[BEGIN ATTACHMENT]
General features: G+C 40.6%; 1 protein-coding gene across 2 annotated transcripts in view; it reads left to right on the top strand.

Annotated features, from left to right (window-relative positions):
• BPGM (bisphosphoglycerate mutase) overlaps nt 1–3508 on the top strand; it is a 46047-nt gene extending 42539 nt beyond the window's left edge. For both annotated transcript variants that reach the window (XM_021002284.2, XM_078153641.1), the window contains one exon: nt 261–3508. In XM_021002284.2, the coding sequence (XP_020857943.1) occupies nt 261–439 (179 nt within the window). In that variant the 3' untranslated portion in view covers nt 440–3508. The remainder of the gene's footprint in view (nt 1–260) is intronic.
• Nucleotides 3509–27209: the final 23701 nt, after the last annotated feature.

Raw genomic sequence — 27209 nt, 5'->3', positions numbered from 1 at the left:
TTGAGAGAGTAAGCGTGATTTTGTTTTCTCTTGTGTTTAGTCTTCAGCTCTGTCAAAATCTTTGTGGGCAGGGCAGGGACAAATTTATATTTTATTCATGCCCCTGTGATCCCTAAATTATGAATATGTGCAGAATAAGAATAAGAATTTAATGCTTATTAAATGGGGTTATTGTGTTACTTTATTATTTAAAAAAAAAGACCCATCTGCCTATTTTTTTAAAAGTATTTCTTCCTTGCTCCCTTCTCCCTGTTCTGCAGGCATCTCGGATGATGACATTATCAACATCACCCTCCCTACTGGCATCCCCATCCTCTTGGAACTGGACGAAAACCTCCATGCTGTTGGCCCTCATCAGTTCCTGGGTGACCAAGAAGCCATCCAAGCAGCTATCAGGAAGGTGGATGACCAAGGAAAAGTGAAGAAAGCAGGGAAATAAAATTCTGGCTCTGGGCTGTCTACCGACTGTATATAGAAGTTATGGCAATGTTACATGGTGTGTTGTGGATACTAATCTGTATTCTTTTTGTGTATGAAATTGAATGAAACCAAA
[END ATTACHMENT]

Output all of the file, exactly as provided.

General features: G+C 40.6%; 1 protein-coding gene across 2 annotated transcripts in view; it reads left to right on the top strand.

Annotated features, from left to right (window-relative positions):
• BPGM (bisphosphoglycerate mutase) overlaps nt 1–3508 on the top strand; it is a 46047-nt gene extending 42539 nt beyond the window's left edge. For both annotated transcript variants that reach the window (XM_021002284.2, XM_078153641.1), the window contains one exon: nt 261–3508. In XM_021002284.2, the coding sequence (XP_020857943.1) occupies nt 261–439 (179 nt within the window). In that variant the 3' untranslated portion in view covers nt 440–3508. The remainder of the gene's footprint in view (nt 1–260) is intronic.
• Nucleotides 3509–27209: the final 23701 nt, after the last annotated feature.

Raw genomic sequence — 27209 nt, 5'->3', positions numbered from 1 at the left:
TTGAGAGAGTAAGCGTGATTTTGTTTTCTCTTGTGTTTAGTCTTCAGCTCTGTCAAAATCTTTGTGGGCAGGGCAGGGACAAATTTATATTTTATTCATGCCCCTGTGATCCCTAAATTATGAATATGTGCAGAATAAGAATAAGAATTTAATGCTTATTAAATGGGGTTATTGTGTTACTTTATTATTTAAAAAAAAAGACCCATCTGCCTATTTTTTTAAAAGTATTTCTTCCTTGCTCCCTTCTCCCTGTTCTGCAGGCATCTCGGATGATGACATTATCAACATCACCCTCCCTACTGGCATCCCCATCCTCTTGGAACTGGACGAAAACCTCCATGCTGTTGGCCCTCATCAGTTCCTGGGTGACCAAGAAGCCATCCAAGCAGCTATCAGGAAGGTGGATGACCAAGGAAAAGTGAAGAAAGCAGGGAAATAAAATTCTGGCTCTGGGCTGTCTACCGACTGTATATAGAAGTTATGGCAATGTTACATGGTGTGTTGTGGATACTAATCTGTATTCTTTTTGTGTATGAAATTGAATGAAACCAAA